Are your tenants covered by your landlord insurance?

September 24, 2012

Landlords Insurance

Many landlords may wish to think that their insurance policy automatically covers their tenants for a range of specified risks.

In practice, things may not always be quite that simple.

Some landlords are unaware that some insurance providers have policies containing special exclusion clauses relating to certain categories of tenant.  Examples of such categories might include some types of immigrants, DSS housing benefit recipients and students.

The reason for this is typically simple if sometimes controversial.  Some providers see tenants in these categories to be particularly high risk and therefore exclude them. That may mean that you are not covered by the provisions in the policy relating to things such as malicious damage by tenants or property theft etc.

As a general rule, having tenants in your property that are not covered by your insurance is a bad idea.  The risks are hopefully self-evident and could end up leaving you facing very substantial costs without the support of an insurance policy behind you.

This is a matter worth thinking about and possibly considering carefully.  Even if you currently are not letting to these categories of tenant, you may wish to do so and at perhaps relatively short notice.  That might not be the time to suddenly have the unwanted complexity of an insurance issue to deal with.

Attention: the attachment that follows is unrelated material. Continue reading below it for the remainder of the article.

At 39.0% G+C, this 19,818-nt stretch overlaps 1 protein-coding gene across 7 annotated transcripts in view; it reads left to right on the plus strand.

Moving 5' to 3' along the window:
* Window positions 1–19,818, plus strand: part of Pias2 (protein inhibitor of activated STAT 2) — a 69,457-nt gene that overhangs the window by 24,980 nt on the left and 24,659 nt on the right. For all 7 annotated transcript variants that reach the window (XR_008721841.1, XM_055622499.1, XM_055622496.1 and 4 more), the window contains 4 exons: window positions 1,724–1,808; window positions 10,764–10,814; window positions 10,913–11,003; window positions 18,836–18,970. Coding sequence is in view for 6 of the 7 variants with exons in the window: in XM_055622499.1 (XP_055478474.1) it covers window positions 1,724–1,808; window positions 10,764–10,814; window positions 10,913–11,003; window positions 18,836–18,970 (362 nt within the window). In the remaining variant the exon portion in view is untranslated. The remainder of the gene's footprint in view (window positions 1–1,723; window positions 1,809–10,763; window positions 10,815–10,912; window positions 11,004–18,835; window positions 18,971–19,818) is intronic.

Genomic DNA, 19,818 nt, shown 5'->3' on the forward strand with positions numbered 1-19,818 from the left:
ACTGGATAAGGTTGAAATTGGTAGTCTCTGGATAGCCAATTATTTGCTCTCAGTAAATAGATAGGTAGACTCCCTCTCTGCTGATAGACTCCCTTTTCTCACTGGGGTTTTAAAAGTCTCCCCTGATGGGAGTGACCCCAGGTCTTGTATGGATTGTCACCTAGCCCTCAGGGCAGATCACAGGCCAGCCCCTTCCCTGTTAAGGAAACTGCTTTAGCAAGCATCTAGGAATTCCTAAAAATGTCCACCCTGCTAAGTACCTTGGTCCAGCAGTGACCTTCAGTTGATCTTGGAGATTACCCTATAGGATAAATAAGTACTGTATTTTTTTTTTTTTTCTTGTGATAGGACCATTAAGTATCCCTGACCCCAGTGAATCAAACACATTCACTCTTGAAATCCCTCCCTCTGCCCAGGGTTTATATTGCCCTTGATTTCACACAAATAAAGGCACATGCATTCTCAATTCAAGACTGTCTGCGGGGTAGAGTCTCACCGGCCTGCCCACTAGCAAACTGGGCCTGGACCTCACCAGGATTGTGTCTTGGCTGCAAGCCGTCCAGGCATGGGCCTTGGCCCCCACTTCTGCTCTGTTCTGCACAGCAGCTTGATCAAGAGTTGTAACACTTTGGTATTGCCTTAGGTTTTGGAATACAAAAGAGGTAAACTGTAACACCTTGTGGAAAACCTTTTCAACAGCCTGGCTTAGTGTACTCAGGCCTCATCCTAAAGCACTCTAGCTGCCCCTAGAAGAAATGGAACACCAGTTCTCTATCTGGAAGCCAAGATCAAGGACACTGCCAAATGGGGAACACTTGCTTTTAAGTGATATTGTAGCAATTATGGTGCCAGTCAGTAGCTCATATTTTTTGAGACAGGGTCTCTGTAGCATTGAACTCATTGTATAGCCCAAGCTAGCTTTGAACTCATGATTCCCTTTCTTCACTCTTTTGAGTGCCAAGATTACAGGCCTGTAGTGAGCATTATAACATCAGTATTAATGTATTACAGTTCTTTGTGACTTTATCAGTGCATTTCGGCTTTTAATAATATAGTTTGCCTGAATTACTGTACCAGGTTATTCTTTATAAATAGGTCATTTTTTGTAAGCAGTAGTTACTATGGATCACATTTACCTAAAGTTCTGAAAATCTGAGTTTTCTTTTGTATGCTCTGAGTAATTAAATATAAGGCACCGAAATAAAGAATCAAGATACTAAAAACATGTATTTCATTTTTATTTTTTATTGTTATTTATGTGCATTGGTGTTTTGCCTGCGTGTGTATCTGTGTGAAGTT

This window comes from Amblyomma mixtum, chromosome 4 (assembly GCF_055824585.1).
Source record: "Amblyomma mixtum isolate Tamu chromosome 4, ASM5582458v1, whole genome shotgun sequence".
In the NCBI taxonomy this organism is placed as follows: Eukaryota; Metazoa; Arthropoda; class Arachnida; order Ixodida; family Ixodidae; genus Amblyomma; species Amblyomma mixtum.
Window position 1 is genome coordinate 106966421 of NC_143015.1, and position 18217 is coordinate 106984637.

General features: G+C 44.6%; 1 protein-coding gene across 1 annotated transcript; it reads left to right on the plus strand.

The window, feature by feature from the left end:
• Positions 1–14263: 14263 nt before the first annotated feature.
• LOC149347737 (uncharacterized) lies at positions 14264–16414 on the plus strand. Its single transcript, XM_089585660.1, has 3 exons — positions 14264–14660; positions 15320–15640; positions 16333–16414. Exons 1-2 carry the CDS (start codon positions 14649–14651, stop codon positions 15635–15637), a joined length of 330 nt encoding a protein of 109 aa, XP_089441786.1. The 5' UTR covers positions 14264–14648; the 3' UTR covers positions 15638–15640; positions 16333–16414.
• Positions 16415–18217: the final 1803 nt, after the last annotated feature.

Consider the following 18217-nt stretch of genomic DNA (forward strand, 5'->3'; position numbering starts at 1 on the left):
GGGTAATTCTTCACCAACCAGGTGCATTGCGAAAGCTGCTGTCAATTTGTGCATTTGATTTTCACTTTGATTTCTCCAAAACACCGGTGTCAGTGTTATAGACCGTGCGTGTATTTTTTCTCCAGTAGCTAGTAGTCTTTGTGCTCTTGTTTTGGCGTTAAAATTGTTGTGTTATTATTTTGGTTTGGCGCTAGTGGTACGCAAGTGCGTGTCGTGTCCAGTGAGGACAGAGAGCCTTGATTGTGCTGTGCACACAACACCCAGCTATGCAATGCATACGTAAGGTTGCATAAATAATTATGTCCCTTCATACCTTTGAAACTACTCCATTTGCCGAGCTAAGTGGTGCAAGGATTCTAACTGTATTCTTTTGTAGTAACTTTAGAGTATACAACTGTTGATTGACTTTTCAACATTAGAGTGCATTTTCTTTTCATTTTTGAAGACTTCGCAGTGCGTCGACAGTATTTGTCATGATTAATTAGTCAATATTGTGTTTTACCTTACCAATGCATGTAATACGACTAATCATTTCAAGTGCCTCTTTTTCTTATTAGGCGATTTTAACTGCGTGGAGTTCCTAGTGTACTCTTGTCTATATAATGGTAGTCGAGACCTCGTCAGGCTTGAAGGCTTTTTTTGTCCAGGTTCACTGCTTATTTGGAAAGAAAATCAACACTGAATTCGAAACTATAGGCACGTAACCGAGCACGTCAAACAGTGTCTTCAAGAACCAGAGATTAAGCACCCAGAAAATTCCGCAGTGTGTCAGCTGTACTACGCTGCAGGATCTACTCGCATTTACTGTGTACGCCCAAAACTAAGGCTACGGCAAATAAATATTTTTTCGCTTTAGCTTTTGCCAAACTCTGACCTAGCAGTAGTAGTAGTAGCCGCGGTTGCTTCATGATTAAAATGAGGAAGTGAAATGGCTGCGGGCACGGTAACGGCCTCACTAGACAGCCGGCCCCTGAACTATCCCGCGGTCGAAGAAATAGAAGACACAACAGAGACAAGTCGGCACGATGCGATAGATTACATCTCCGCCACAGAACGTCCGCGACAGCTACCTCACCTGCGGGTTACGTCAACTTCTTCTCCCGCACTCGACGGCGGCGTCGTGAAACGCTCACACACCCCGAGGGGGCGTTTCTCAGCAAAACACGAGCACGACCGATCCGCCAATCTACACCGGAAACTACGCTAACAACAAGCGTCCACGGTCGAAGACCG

Some insurance providers, such as ourselves at CIA Insurance, offer what is called all-tenant cover.  Getting a buy to let insurance quote with this provision in it might be a sensible step to take if you would like to have the maximum flexibility in your business plan.

As an aside, remember that tenant cover typically does not include things relating to tenants themselves in areas such as personal accidents or loss/theft/destruction of their own property.  It might be prudent to make sure that you highlight this clearly in your tenancy agreement with them and perhaps recommend that they look to their own insurance cover as a matter of some urgency.

This might eliminate any ambiguity or cause for confusion, something that can easily happen if, for example, your tenants are renting for the first time.  It’s worth the little extra effort involved.



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